Originally published June 29th, 2017 on thedistantcloseup.com
Just based upon the people I’ve interacted with in my life, it can seem like the title for “Most Unconditionally Loved Director by Millennials” is a neck-and-neck race between Wes Anderson and David Lynch. It only feels so long ago that almost everyone I talked to from various Film Studies and Literary & Cultural Studies classes were losing their collective mind when the trailer for The Grand Budapest Hotel dropped, and not much longer than that when Moonrise Kingdom’s Jared Gilman came to our Global Film Festival in 2013.
Since the only real movement on the Anderson front recently has been the Isle of Dogs poster, that sense of adoration has transferred to the new season of Twin Peaks. I’ve always felt like I was in catch-up mode with Lynch’s projects and not as in-the-know, having been introduced to Mulholland Drive and Inland Empire in college, Blue Velvet just last year and Wild at Heart while I was still in high school – of course, my first Lynch film was the one that featured Nicolas Cage.
And now, even after watching the infamous Eraserhead, David Lynch still feels a filmmaking enigma. Obviously, there are certain ‘Lynchian’ visual and aural aesthetics that remain constant with his films, but between all five of his movies that I’ve mentioned, you’d have a difficult time convincing me that, between any two of them, is a similar viewing experience. It’s certainly a testament to his craft that no one film of his feels completely similar to another, and perhaps that’s why many are so drawn to his work, outside of his surrealist core.
Additionally impressive about Eraserhead, in particular, is how it feels like it comes from a completely different era compared to the standard of films released in the ‘70s. Whatever equipment Lynch had at his disposal thanks to the American Film Institute, as well as the editing techniques he employed during certain sequences and low-key lighting throughout make this feel as though it came from the ‘40s, possibly the ’50s. Much of the dreamy imagery, as bizarre and absurdist as it gets, bears some noir-ish influences that match the film’s partially cynical tone, but are soon drowned out by practically unbearable tension produced in the off-kilter characterization and storytelling.
It’s appropriate that Eraserhead would feel as though it were from another time given the characters and settings, as well. From the beginning, after the film’s mind-bending opening scene, we see Jack Nance’s Henry Spencer traversing through urban and industrial decay as though it were a regular part of the local milieu, feeding into the picture’s constantly ominous atmosphere. Shortly thereafter is the scene of him visiting his girlfriend Mary X (Charlotte Stewart) and her parents, her father being a long-time blue-collar plumber, and just like Lynch’s depiction of the surrounding area in close confines, these folks are just as trapped meaning to replicate the idea of a nuclear family and the American Dream.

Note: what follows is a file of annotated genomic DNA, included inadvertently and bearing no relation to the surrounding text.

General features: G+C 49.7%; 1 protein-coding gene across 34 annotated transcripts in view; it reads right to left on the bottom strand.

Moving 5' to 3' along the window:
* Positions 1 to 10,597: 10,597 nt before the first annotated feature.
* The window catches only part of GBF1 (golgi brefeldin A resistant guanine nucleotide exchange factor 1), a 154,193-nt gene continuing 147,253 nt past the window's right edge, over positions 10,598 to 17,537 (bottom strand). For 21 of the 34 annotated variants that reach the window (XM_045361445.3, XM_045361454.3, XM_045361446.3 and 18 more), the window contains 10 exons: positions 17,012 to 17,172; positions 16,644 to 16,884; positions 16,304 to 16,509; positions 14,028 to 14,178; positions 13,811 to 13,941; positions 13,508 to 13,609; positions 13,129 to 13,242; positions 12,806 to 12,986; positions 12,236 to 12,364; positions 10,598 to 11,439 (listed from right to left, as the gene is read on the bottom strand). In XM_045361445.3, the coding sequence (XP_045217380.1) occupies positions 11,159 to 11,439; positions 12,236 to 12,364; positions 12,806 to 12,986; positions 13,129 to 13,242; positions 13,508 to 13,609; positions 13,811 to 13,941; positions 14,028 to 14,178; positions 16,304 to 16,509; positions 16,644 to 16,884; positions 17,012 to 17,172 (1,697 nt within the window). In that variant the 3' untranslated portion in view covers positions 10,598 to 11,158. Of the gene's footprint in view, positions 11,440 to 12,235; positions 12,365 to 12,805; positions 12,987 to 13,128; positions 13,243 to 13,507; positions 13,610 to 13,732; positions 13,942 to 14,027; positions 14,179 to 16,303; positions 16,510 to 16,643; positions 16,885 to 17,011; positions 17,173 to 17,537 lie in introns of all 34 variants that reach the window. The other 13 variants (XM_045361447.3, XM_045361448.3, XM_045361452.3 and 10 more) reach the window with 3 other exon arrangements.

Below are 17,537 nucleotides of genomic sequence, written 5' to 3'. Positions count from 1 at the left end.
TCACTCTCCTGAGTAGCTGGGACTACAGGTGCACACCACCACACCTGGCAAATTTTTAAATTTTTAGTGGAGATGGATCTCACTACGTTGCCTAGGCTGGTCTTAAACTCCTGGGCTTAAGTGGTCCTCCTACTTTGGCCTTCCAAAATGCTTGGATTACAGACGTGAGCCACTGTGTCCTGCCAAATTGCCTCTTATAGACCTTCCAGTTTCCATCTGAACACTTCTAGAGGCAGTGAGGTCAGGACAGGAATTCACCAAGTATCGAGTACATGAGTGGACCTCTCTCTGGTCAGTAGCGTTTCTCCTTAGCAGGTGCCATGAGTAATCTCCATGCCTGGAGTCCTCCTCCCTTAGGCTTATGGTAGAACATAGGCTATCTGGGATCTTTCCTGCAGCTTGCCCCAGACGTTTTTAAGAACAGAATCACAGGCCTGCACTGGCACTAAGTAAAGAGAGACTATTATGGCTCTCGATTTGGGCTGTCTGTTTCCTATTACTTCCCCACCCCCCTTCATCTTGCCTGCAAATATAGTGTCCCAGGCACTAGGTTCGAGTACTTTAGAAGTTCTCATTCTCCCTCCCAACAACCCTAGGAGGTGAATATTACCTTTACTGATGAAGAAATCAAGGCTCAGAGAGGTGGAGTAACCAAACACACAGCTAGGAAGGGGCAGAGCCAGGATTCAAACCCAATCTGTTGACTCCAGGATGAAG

Imprisoned in a dying locale and the denial that they can carry on with traditionalist normalcy, these characters and the world they inhabit seem left behind from the ever-changing landscape that defined the late ’60s and throughout the ‘70s. It’s as though Lynch meant to shine a non-judgmental light on these folks, or at the very least subvert the normative view of the nuclear family so hellbent on appearing perfect on the surface.
Then again, what Lynch’s intentions for this film were are anybody’s guess, because even at a brief 89 minutes, this picture is an endless black hole from which there is no escape but the end credits. Perhaps someone with a better knowledge of Lynch’s filmography can better educate me, but his use of the narrative’s nightmare logic feels more classically surrealist than any film he’s accomplished since. The movie is a Luis Buñuel flick from hell, and at any given moment, you’re kind of hoping you’ll see a razor slash someone’s eye, because you’ll then be given explicit confirmation of something horrifying. Eraserhead is the unsettling disturbance of something lurking in the shadows, all while foreboding another thing even worse.
Strangely enough, however, this movie was a much easier watch than the other four I had seen previously. Whether that’s simply because it’s much shorter than the other four, because I’m more used to Lynch’s style or a mixture of both, it wasn’t as difficult getting through Eraserhead as it was the others. That certainly doesn’t mean, though, that the film is fun, light viewing. It definitely isn’t, and if you haven’t seen the film but are aware of it, you already know that.